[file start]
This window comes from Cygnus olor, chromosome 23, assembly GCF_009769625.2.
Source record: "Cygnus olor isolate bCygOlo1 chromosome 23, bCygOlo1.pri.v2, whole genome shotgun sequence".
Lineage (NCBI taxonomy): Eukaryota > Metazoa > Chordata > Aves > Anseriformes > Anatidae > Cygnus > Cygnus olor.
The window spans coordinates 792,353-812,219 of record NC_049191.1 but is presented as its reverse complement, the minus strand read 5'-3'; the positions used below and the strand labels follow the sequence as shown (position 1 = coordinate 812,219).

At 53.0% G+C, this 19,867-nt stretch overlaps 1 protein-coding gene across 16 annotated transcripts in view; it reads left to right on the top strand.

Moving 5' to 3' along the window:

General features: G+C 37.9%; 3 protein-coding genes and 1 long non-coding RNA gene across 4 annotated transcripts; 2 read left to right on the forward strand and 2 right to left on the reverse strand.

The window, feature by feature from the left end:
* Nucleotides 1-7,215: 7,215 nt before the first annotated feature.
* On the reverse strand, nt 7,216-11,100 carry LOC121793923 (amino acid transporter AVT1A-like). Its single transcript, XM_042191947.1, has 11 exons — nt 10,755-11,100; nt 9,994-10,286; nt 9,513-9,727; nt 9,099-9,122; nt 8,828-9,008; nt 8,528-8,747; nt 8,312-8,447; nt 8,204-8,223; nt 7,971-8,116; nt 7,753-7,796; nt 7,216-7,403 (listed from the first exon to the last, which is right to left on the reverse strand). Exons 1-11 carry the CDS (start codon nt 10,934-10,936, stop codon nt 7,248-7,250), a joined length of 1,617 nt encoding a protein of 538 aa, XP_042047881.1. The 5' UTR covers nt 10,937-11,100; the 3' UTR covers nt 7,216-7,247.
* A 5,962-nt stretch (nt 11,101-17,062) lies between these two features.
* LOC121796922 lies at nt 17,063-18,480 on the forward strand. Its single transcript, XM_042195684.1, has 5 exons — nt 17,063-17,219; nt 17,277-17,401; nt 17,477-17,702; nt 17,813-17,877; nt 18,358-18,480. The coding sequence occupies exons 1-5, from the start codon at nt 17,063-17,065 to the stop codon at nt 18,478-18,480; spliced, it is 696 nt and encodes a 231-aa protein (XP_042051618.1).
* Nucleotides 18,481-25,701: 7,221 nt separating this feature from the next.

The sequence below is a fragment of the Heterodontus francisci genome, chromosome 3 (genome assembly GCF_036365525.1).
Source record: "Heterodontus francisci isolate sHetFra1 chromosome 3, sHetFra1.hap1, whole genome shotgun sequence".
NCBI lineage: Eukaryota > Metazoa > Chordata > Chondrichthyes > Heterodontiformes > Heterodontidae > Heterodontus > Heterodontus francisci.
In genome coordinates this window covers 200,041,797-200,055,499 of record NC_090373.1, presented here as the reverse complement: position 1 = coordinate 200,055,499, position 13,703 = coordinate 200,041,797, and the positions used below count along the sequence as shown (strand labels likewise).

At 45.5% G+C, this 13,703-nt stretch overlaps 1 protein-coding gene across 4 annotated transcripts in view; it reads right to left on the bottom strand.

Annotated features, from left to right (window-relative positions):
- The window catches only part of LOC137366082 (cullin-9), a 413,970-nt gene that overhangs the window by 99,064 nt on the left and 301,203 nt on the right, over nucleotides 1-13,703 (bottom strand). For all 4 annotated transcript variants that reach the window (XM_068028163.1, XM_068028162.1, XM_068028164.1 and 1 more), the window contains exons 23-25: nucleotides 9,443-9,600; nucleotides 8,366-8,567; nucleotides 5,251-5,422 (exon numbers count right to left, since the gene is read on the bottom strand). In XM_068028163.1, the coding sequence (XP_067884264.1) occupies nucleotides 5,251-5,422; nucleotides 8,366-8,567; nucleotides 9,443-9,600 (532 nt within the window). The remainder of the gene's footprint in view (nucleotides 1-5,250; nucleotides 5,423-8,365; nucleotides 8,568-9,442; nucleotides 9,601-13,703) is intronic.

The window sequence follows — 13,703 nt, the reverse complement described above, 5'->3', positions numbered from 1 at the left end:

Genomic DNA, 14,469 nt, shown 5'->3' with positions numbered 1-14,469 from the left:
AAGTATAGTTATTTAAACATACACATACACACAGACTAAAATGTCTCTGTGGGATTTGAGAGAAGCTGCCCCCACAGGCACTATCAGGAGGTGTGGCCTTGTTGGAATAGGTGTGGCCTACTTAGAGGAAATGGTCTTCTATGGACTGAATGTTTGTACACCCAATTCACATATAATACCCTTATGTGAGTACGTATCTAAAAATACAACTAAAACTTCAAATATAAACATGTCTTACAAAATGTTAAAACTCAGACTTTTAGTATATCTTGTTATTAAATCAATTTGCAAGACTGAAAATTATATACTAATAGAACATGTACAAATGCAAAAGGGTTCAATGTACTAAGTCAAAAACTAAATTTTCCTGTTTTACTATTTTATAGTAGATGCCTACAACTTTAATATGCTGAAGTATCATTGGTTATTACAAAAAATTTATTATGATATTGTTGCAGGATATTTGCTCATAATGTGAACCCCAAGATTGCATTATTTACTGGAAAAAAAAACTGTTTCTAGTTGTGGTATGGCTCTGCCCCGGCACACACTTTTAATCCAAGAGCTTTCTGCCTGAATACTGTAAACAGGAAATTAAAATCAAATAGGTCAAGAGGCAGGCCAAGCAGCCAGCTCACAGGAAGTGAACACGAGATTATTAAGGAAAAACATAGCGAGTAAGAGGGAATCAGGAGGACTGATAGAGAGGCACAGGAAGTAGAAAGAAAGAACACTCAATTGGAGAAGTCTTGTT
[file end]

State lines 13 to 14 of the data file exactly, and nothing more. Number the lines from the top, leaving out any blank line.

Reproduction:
* Nucleotides 18,481-25,701: 7,221 nt separating this feature from the next.

The sequence below is a fragment of the Heterodontus francisci genome, chromosome 3 (genome assembly GCF_036365525.1).